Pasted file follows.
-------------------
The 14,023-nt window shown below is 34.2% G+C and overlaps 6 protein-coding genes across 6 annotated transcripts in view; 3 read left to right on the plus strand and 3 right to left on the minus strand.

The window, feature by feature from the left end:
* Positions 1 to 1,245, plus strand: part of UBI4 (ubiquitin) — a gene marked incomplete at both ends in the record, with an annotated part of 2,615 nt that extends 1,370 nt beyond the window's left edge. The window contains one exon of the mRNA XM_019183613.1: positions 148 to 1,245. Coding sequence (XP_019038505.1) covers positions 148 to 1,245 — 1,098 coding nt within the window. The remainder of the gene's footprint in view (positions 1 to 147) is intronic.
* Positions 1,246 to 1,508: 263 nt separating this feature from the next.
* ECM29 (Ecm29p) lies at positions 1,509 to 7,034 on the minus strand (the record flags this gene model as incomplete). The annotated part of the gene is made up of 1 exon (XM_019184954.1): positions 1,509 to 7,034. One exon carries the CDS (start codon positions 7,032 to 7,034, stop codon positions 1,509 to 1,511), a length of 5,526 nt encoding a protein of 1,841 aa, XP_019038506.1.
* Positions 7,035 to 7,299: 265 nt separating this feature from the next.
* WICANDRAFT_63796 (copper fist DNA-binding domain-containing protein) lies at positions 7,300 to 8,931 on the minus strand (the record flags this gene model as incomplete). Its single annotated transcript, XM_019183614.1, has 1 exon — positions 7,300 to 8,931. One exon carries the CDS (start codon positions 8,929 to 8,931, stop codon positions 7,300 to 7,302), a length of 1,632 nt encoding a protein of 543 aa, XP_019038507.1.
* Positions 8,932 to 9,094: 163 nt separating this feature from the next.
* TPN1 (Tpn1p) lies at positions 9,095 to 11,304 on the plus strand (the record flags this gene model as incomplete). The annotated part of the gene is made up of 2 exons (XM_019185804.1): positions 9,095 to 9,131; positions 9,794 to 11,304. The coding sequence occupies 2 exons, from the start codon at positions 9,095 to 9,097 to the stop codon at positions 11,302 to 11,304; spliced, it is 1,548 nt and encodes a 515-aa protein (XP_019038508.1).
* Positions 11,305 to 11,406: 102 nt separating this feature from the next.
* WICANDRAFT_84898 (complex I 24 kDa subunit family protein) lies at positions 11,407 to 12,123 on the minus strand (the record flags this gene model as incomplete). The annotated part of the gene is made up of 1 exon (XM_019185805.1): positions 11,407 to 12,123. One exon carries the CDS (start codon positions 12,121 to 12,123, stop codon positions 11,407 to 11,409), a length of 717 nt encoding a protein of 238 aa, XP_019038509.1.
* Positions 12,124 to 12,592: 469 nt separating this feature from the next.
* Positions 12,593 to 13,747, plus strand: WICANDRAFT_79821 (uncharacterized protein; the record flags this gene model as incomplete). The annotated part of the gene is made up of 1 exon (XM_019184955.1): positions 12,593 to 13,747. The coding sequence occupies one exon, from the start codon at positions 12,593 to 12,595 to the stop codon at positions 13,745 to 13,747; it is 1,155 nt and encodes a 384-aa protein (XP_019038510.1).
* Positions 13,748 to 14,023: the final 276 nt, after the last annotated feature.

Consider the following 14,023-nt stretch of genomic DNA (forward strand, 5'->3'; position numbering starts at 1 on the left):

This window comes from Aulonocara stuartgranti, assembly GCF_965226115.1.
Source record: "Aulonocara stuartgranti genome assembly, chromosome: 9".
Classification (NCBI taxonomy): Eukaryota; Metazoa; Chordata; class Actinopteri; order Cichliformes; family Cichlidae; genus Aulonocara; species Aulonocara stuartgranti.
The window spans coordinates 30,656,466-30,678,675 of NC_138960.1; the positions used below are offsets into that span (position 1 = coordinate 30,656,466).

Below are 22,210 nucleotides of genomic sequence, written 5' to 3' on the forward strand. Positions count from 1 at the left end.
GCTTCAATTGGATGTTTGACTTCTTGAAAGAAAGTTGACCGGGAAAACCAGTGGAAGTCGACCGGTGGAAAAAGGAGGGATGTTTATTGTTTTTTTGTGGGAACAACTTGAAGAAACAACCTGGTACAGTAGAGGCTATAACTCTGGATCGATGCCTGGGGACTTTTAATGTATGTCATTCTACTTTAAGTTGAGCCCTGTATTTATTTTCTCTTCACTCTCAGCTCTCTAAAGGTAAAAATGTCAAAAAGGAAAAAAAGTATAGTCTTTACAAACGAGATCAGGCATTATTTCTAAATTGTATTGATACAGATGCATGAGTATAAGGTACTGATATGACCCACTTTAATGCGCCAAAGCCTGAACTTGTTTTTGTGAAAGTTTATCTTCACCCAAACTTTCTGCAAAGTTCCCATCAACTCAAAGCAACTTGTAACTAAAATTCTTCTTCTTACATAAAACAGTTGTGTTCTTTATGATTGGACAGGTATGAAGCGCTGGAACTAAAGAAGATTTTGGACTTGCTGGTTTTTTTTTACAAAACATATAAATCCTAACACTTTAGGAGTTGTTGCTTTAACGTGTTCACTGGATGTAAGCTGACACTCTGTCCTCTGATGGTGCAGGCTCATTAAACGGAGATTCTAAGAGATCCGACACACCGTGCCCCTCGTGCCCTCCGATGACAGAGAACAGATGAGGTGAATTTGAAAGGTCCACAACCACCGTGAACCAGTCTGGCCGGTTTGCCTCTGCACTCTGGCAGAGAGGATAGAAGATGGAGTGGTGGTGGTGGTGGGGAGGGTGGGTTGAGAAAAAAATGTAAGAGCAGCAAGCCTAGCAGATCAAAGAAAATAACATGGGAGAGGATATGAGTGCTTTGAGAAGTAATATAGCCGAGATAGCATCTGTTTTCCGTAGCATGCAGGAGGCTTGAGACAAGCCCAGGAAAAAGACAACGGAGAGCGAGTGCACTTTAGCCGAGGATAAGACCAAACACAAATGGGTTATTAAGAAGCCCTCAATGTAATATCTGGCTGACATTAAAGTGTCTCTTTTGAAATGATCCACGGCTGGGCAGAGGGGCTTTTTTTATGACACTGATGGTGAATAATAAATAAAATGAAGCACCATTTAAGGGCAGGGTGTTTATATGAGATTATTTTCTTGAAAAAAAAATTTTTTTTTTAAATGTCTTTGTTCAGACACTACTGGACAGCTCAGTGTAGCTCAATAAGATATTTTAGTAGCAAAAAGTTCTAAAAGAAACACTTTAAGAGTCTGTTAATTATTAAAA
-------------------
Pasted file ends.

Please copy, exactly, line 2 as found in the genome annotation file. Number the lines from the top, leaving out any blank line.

The window, feature by feature from the left end: